Catching Thoughts by Talking

who am I and what am I thinking?

This is the image I created after talking to myself about talking to myself. And imaging the moon as my only witness.

So much chatter out there about finding one's voice.   Really we have a simple way to do that.  Think.  Talk.  Say what you are thinking.  Listen.  Keep Going.

I think one of the most helpful techniques for thought catching,  at least it has seemed that way for me,  is talking.  To myself.   I know we all probably do that from time to time but I now do it all the time.    And now, in these last few years , listening.   Listening to myself .

Find a way to hear yourself

A handy Gadget.

But these days, you are probably already carrying one in your pocket.

Be a river

I bought an audio recorder years ago.  I began using it to supplement  the media for my classes.  I love the layer that  real voice adds to sharing thoughts.   How  it brings me right into the current moment, as I reconsider  everything I was thinking about just moments ago.   Speaking can be so much more revealing.   It is so liquid, allowing the present to just flow like a river, a stream of consciousness.


I found this in the Real Journal this morning, I still can't spell

Loosen Up and reconnect

So really,  recording your voice is easy.   Playback is easy.   It's a great tool for thought catching.   Just listening to yourself.   But first comes training yourself to let it out.   Make more space for new ideas.   I used to talk to myself in the car while driving.  Nobody to listen , I would just rant on,  release.   That was quite helpful.   Like a real journal, real voice is good.   Say it.   Just say it.   Like nobody else will hear it.   Like only the moon is witness to it.  Let me talk,  it was chilly this morning and the wood stove is clanking.

real voice- audio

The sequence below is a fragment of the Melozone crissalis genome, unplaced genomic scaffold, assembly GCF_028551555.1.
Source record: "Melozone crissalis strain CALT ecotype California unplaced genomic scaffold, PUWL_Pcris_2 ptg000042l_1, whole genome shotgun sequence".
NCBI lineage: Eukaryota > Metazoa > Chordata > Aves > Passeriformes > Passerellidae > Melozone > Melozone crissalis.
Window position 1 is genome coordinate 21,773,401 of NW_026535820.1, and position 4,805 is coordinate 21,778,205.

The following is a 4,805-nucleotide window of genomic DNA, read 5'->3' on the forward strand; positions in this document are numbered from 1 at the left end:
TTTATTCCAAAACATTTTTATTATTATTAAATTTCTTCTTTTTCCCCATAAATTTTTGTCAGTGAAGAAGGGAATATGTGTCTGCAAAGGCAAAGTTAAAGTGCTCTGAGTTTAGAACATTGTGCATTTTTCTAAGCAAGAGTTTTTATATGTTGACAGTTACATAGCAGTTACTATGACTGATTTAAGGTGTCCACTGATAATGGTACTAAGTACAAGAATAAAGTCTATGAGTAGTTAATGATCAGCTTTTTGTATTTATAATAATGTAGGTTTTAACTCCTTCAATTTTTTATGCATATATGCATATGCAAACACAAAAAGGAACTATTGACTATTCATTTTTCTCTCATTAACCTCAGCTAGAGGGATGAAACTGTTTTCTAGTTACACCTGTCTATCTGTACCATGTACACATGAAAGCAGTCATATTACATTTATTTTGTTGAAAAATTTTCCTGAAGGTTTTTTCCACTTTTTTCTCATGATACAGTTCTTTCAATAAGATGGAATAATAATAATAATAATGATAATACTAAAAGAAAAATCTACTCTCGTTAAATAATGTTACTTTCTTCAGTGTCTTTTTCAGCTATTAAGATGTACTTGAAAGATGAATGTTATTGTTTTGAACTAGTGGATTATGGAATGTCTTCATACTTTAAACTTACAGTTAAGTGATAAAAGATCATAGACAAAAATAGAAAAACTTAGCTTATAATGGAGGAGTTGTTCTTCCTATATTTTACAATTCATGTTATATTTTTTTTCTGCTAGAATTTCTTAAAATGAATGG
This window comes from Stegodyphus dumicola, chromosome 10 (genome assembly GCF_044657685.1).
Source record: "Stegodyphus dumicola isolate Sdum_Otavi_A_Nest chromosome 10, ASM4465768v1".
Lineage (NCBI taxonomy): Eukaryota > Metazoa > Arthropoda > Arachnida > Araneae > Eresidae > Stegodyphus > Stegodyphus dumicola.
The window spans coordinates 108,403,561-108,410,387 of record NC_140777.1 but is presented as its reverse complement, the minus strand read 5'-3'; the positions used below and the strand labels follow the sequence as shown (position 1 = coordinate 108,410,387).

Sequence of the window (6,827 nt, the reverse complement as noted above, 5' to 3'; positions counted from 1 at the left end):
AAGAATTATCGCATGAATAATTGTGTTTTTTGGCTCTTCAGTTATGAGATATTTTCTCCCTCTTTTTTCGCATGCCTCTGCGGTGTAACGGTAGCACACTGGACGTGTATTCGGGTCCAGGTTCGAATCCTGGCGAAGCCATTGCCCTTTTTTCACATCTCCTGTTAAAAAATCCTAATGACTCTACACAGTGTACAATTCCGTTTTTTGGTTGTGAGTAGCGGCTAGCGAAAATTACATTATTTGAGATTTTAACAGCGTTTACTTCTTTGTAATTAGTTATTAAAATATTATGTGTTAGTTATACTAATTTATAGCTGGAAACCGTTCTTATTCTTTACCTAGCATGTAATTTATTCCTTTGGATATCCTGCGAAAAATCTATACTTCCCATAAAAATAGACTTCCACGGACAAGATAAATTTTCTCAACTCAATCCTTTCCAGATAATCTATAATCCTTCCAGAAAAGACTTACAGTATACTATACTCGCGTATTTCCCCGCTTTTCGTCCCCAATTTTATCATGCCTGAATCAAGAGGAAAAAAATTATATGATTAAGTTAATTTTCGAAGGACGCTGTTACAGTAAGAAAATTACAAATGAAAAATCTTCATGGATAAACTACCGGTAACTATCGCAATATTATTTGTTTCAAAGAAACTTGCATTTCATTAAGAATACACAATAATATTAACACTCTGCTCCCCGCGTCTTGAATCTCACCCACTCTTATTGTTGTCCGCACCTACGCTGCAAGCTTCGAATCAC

real voice

As far as voice recording goes, if you have a smart phone, you have most likely have the ability to make voice recordings. It might be built in or you might need to download a free voice recording app.   Technology is good if you use it to good end.   There is nothing like hearing someone speak.   Or being able to speak across this wide space that we are floating in.   It is a special kind of connecting.   Let me talk again,  it's warming up outside so the birds have joined me.

audio- virtual voice

virtual voice


  1. Cheryl

    When we were little, my brother and I would play with my dad’s tape recorder. We would talk, interview each other (pretending we were different people), and play silly games. It’s funny how those days were innocent yet fun. I don’t do recordings anymore, but I talk to myself all the time.

  2. I feel so fidgety when I listen to recordings. I listen to audiobooks all the time, and often while I stitch. But I think I also phase in and out with my attention — sometimes I think I just need to stop and catch those thoughts, then start listening again. Maybe my cozy arm chair needs a combination pin cushion and note pad – catching all the loose threads and thoughts…

  3. I talk to myself as I paint. Sometimes I sing. I have recorded myself doing both in long drives. Coming across the recordings later is a connection to another time. My voice never sounds like I think it does. ha. I guess i nedd to listen to myself more. raining today outside.

  4. debgorr

    I’m home today and decided to record myself throughout the day as a audio journal/diary of the day. I’m finding myself wanting to start with describing the moment, setting the scene…

    Also thinking about my childhood. I was the chatterbox. One of my report cards from 1st or 2nd grad says if no one will listen to Debbie talk, she talks to herself. When I was ten and we moved I shut down and became very quiet, it all channeled to written formats or doodling. Thinking about the progression of language from childhood on. Also thinking about the art of story telling.

    • jude

      I was afraid to raise my hand in class, even when I had the right answer, i didn’t want to have to speak in front of others. imagine that. No wonder I have so much to say.

  5. I’ve always used talking to myself to solve problems, by going for a walk and talking to myself. I have my right side and my left side talk to each other; and it’s remarkable. I always feel better for it, even if I’ve just aired a thing and seen it from both sides…

  6. I have long used reading drafts aloud as an editing method when I write. Now you have given me an additional tool: listening to myself reading aloud to check for flow and redundancies. Totally unexpected and much appreciated.

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